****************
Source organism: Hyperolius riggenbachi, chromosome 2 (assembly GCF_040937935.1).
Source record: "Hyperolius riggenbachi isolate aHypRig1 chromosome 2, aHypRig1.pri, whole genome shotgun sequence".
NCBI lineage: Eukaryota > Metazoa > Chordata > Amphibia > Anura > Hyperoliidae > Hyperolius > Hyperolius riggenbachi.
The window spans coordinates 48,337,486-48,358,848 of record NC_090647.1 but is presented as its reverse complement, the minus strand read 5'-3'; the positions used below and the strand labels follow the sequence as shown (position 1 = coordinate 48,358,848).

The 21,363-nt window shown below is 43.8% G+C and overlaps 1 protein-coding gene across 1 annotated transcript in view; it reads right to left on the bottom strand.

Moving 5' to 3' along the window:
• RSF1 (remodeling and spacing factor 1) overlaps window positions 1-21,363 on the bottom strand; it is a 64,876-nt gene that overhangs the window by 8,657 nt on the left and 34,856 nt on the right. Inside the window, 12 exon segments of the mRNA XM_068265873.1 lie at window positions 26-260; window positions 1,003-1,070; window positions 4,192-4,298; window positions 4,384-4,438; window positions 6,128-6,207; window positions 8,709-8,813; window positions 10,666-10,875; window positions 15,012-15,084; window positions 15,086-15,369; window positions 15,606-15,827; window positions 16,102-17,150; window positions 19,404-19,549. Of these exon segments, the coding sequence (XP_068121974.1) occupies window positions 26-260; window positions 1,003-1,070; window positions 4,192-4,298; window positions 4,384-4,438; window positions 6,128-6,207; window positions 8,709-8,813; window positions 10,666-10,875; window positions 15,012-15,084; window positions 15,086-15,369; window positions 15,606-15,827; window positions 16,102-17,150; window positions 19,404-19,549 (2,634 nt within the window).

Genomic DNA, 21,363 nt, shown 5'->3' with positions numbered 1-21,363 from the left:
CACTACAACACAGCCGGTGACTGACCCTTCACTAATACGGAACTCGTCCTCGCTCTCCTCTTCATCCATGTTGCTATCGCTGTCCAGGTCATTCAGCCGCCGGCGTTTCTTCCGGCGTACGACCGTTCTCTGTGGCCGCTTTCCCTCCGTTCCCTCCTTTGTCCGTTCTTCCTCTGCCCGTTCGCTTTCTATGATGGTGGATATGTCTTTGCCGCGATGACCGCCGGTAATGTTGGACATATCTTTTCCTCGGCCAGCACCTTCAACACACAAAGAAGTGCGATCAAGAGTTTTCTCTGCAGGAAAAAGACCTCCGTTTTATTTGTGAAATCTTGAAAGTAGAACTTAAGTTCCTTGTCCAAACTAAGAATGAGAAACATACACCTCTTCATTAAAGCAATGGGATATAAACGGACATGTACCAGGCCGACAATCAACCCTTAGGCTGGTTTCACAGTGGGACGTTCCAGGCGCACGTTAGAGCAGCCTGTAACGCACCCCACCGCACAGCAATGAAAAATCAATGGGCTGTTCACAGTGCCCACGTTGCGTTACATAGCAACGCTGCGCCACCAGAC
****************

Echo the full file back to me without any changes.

Source organism: Hyperolius riggenbachi, chromosome 2 (assembly GCF_040937935.1).
Source record: "Hyperolius riggenbachi isolate aHypRig1 chromosome 2, aHypRig1.pri, whole genome shotgun sequence".
NCBI lineage: Eukaryota > Metazoa > Chordata > Amphibia > Anura > Hyperoliidae > Hyperolius > Hyperolius riggenbachi.
The window spans coordinates 48,337,486-48,358,848 of record NC_090647.1 but is presented as its reverse complement, the minus strand read 5'-3'; the positions used below and the strand labels follow the sequence as shown (position 1 = coordinate 48,358,848).

The 21,363-nt window shown below is 43.8% G+C and overlaps 1 protein-coding gene across 1 annotated transcript in view; it reads right to left on the bottom strand.

Moving 5' to 3' along the window:
• RSF1 (remodeling and spacing factor 1) overlaps window positions 1-21,363 on the bottom strand; it is a 64,876-nt gene that overhangs the window by 8,657 nt on the left and 34,856 nt on the right. Inside the window, 12 exon segments of the mRNA XM_068265873.1 lie at window positions 26-260; window positions 1,003-1,070; window positions 4,192-4,298; window positions 4,384-4,438; window positions 6,128-6,207; window positions 8,709-8,813; window positions 10,666-10,875; window positions 15,012-15,084; window positions 15,086-15,369; window positions 15,606-15,827; window positions 16,102-17,150; window positions 19,404-19,549. Of these exon segments, the coding sequence (XP_068121974.1) occupies window positions 26-260; window positions 1,003-1,070; window positions 4,192-4,298; window positions 4,384-4,438; window positions 6,128-6,207; window positions 8,709-8,813; window positions 10,666-10,875; window positions 15,012-15,084; window positions 15,086-15,369; window positions 15,606-15,827; window positions 16,102-17,150; window positions 19,404-19,549 (2,634 nt within the window).

Genomic DNA, 21,363 nt, shown 5'->3' with positions numbered 1-21,363 from the left:
CACTACAACACAGCCGGTGACTGACCCTTCACTAATACGGAACTCGTCCTCGCTCTCCTCTTCATCCATGTTGCTATCGCTGTCCAGGTCATTCAGCCGCCGGCGTTTCTTCCGGCGTACGACCGTTCTCTGTGGCCGCTTTCCCTCCGTTCCCTCCTTTGTCCGTTCTTCCTCTGCCCGTTCGCTTTCTATGATGGTGGATATGTCTTTGCCGCGATGACCGCCGGTAATGTTGGACATATCTTTTCCTCGGCCAGCACCTTCAACACACAAAGAAGTGCGATCAAGAGTTTTCTCTGCAGGAAAAAGACCTCCGTTTTATTTGTGAAATCTTGAAAGTAGAACTTAAGTTCCTTGTCCAAACTAAGAATGAGAAACATACACCTCTTCATTAAAGCAATGGGATATAAACGGACATGTACCAGGCCGACAATCAACCCTTAGGCTGGTTTCACAGTGGGACGTTCCAGGCGCACGTTAGAGCAGCCTGTAACGCACCCCACCGCACAGCAATGAAAAATCAATGGGCTGTTCACAGTGCCCACGTTGCGTTACATAGCAACGCTGCGCCACCAGAC